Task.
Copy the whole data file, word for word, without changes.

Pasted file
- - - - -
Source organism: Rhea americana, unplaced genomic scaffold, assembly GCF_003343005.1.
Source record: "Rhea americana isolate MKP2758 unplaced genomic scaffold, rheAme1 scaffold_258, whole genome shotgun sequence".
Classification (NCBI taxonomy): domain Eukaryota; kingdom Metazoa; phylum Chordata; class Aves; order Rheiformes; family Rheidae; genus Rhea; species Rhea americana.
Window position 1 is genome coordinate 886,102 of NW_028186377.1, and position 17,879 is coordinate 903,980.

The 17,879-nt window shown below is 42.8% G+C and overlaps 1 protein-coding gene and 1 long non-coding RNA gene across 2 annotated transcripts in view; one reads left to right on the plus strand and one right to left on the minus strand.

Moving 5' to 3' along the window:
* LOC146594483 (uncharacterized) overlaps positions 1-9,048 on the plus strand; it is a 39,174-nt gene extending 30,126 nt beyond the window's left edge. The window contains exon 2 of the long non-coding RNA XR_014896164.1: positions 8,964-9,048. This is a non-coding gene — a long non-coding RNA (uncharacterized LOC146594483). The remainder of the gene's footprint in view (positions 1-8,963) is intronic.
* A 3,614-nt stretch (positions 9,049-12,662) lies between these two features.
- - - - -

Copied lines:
Source organism: Rhea americana, unplaced genomic scaffold, assembly GCF_003343005.1.
Source record: "Rhea americana isolate MKP2758 unplaced genomic scaffold, rheAme1 scaffold_258, whole genome shotgun sequence".
Classification (NCBI taxonomy): domain Eukaryota; kingdom Metazoa; phylum Chordata; class Aves; order Rheiformes; family Rheidae; genus Rhea; species Rhea americana.
Window position 1 is genome coordinate 886,102 of NW_028186377.1, and position 17,879 is coordinate 903,980.

The 17,879-nt window shown below is 42.8% G+C and overlaps 1 protein-coding gene and 1 long non-coding RNA gene across 2 annotated transcripts in view; one reads left to right on the plus strand and one right to left on the minus strand.

Moving 5' to 3' along the window:
* LOC146594483 (uncharacterized) overlaps positions 1-9,048 on the plus strand; it is a 39,174-nt gene extending 30,126 nt beyond the window's left edge. The window contains exon 2 of the long non-coding RNA XR_014896164.1: positions 8,964-9,048. This is a non-coding gene — a long non-coding RNA (uncharacterized LOC146594483). The remainder of the gene's footprint in view (positions 1-8,963) is intronic.
* A 3,614-nt stretch (positions 9,049-12,662) lies between these two features.